Keegan's Reviews > Remainder

Remainder by Tom McCarthy
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Mar 25, 12

bookshelves: 2012
Read from March 24 to 25, 2012

This was, without hyperbole, one of the best books I have read in some time.

The book deals with what a lot of post-2000 books deal with: trauma. The narrator, who I don't think is named, tells the reader in the first few pages that he was hit in the head by some mysterious falling object. This landed him a sweet settlement, and from there everything went slowly insane.

The reason I didn't give this book five stars is that it does start achingly slow, and had I not been assigned to read this for the module I am teaching on, I might not have made it past the first couple of chapters. Besides the traumatic event and how the narrator deals with it, McCarthy is keenly interested in exploring how memory functions, particularly following a meaningless and traumatic event. Because of this, there is a lot of redoubling and returning. There is a lot of finely detailed description of mundane things as the narrator tries to graft meaning onto the random and uncontrollable universe.

As he recovers from his event, he tries to control more and more of his life, leading to several re-enactments which get more and more bizarre as the book builds. Eventually, the narrators attention to detail and the way he suffuses every minute aspect with meaning becomes intoxicating. The reader is left to drift off in the contemplation of the way sun light plays across the floor or how many steps and what musculature is needed to lift a hand up.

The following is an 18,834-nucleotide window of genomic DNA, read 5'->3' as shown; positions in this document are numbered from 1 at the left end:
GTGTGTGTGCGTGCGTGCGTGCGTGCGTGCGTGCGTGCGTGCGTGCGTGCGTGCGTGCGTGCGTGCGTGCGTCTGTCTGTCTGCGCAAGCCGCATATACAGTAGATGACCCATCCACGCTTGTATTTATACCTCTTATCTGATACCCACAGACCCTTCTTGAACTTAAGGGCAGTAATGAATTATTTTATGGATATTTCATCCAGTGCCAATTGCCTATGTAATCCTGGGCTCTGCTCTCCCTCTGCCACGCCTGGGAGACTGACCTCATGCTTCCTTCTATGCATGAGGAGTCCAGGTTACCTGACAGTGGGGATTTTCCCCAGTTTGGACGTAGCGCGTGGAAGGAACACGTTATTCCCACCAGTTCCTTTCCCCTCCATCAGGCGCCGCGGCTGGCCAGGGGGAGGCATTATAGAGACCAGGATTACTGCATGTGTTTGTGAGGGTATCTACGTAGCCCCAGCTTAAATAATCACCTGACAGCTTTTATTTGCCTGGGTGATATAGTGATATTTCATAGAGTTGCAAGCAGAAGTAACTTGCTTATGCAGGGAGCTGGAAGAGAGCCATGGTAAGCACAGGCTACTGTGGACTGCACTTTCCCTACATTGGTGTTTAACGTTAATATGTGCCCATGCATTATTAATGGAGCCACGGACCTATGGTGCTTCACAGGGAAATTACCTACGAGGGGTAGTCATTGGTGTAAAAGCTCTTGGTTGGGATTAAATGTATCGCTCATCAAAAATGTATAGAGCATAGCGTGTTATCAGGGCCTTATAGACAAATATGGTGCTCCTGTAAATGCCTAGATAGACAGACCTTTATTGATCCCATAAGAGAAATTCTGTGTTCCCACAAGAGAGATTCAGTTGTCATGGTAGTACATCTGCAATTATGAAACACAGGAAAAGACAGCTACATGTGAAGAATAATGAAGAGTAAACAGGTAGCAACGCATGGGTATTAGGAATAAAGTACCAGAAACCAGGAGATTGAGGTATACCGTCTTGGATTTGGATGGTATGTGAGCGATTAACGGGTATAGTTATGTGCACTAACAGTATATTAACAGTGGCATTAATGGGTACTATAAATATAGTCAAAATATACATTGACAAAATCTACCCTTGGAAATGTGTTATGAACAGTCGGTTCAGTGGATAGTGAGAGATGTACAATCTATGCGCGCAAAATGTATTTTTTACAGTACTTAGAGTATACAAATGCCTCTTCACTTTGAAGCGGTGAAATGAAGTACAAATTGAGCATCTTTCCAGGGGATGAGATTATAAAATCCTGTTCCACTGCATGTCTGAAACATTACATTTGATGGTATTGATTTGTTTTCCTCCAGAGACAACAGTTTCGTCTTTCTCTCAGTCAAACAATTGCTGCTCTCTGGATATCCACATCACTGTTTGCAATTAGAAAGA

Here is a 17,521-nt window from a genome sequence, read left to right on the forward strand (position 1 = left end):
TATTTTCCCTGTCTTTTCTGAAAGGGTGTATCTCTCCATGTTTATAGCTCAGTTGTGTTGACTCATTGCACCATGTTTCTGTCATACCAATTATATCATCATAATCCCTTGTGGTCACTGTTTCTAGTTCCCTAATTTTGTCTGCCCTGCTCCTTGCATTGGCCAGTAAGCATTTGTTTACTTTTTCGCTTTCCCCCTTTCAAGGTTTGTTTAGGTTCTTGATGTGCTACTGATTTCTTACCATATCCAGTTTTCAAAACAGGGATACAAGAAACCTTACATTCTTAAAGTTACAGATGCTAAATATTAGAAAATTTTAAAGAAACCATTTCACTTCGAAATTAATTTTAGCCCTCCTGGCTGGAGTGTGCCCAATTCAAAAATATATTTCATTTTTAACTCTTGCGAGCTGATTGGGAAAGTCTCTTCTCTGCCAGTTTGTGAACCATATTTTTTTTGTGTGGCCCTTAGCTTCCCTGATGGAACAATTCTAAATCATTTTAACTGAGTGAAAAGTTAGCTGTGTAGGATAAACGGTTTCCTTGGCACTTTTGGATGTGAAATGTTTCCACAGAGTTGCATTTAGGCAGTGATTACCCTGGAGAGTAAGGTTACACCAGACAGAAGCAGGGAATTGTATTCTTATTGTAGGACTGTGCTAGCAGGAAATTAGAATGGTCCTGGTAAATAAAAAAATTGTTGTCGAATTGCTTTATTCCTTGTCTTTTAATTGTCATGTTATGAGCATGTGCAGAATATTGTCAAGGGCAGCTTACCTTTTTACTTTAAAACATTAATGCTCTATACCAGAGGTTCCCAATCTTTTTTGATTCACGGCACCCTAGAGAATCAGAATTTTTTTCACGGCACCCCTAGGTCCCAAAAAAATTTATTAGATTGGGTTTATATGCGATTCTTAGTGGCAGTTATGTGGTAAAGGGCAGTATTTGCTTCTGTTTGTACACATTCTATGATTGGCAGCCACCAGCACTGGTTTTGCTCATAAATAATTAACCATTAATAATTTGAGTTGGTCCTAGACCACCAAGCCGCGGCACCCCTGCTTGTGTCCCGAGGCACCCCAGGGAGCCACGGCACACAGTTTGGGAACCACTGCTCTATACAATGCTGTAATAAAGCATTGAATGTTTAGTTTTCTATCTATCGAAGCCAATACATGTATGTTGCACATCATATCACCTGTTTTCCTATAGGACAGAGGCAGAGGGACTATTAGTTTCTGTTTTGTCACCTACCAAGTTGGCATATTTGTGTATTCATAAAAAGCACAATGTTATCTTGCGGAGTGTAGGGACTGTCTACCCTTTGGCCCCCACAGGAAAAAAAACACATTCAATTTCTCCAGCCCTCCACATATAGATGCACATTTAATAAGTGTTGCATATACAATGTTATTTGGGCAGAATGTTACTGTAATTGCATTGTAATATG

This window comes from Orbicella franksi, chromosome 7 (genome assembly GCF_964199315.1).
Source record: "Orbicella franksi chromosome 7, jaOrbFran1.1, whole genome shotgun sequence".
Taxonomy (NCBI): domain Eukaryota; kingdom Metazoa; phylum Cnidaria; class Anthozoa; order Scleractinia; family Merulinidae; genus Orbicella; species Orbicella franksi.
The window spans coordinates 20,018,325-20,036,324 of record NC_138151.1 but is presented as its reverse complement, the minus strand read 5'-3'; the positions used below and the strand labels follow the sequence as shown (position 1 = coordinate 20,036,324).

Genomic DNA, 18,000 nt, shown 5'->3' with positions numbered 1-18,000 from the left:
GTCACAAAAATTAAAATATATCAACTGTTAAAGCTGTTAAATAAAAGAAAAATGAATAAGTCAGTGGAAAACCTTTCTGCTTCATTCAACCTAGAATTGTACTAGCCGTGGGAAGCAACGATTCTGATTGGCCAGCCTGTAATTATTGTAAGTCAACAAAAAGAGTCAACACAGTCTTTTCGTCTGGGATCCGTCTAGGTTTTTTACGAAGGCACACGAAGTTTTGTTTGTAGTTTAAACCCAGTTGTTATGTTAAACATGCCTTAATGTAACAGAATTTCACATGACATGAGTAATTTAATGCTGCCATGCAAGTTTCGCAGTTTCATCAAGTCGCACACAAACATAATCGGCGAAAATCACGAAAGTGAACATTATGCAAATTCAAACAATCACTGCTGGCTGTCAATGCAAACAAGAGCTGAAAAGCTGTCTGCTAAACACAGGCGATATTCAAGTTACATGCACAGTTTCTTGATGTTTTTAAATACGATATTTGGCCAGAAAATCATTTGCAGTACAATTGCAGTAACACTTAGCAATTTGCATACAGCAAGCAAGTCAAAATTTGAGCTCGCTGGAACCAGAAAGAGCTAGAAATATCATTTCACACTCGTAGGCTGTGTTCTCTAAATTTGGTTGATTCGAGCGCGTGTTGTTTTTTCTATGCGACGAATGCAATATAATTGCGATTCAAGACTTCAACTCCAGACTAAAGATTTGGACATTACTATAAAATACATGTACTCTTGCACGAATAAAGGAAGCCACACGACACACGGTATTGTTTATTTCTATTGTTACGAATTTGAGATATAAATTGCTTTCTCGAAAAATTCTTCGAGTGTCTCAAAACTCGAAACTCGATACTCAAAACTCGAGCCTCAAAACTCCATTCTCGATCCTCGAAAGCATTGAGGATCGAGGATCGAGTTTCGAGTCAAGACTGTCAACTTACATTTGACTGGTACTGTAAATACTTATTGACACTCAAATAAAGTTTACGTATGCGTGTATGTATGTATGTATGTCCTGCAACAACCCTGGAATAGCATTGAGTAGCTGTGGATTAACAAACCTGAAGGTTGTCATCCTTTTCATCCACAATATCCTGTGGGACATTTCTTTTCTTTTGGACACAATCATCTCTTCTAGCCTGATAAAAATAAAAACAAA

The re-enactments become more and more...unbelievable, but like the others involved in it, the reader wants to see where this is all going. There are several other people who get involved in these detailed re-stagings of events, and no one seems particularly bothered by it. Towards the end, people start to become equally addicted. The reader follows suit (in fact, I read the last 100 or so pages in one sitting, just waiting to see where this all ends). It can only end in one way, and when I got there I was equally surprised and...the opposite of surprised. I had expected it to happen, but at the same time, I couldn't believe that it was going to happen. Like watching a car crash, but watching that same car crash over and over and over until every one thing that happens is connected to the rest, and every action is jammed with meaning.

This book, after the first few chapters, was one of the most engaging reads I have had the pleasure of burning through in a weekend.
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